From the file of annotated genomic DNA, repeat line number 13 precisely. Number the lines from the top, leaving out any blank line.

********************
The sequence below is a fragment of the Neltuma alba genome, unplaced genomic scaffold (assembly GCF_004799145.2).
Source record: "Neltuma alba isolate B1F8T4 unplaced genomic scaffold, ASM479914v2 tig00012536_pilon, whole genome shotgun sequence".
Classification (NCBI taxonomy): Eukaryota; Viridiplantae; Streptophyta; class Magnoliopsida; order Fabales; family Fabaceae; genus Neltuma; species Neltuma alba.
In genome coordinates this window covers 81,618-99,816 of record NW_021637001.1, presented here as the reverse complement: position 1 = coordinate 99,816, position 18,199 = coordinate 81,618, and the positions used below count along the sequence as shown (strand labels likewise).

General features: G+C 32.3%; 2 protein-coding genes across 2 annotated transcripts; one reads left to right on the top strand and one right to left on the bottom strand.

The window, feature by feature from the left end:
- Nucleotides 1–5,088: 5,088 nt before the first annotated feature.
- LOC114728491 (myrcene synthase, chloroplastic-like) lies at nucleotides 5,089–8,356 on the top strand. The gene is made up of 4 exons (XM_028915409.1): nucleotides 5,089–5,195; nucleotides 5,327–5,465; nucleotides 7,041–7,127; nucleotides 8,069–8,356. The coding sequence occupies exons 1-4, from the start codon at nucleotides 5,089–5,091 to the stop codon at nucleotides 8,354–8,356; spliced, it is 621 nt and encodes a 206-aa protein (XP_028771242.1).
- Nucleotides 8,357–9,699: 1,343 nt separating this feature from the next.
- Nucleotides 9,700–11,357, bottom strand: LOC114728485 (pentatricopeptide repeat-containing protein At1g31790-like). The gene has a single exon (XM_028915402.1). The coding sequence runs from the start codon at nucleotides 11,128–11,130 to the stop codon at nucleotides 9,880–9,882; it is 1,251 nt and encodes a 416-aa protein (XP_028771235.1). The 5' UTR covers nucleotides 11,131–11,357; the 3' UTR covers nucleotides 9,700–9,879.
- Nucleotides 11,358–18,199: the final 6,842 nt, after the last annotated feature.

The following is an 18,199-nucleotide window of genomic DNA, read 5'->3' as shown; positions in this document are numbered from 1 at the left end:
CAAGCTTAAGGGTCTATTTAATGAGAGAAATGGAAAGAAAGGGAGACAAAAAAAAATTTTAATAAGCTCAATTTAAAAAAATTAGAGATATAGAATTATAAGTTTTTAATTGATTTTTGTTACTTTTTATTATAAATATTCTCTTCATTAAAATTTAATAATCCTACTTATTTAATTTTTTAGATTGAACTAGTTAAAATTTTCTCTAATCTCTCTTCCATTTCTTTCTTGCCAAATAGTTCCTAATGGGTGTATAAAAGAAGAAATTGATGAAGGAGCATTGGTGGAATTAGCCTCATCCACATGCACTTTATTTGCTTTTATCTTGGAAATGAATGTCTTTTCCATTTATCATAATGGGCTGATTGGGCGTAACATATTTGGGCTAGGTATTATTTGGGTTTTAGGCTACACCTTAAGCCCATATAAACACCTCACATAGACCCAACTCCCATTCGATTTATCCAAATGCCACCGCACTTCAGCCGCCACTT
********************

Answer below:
CAAGCTTAAGGGTCTATTTAATGAGAGAAATGGAAAGAAAGGGAGACAAAAAAAAATTTTAATAAGCTCAATTTAAAAAAATTAGAGATATAGAATTATAAGTTTTTAATTGATTTTTGTTACTTTTTATTATAAATATTCTCTTCATTAAAATTTAATAATCCTACTTATTTAATTTTTTAGATTGAACTAGTTAAAATTTTCTCTAATCTCTCTTCCATTTCTTTCTTGCCAAATAGTTCCTAATGGGTGTATAAAAGAAGAAATTGATGAAGGAGCATTGGTGGAATTAGCCTCATCCACATGCACTTTATTTGCTTTTATCTTGGAAATGAATGTCTTTTCCATTTATCATAATGGGCTGATTGGGCGTAACATATTTGGGCTAGGTATTATTTGGGTTTTAGGCTACACCTTAAGCCCATATAAACACCTCACATAGACCCAACTCCCATTCGATTTATCCAAATGCCACCGCACTTCAGCCGCCACTT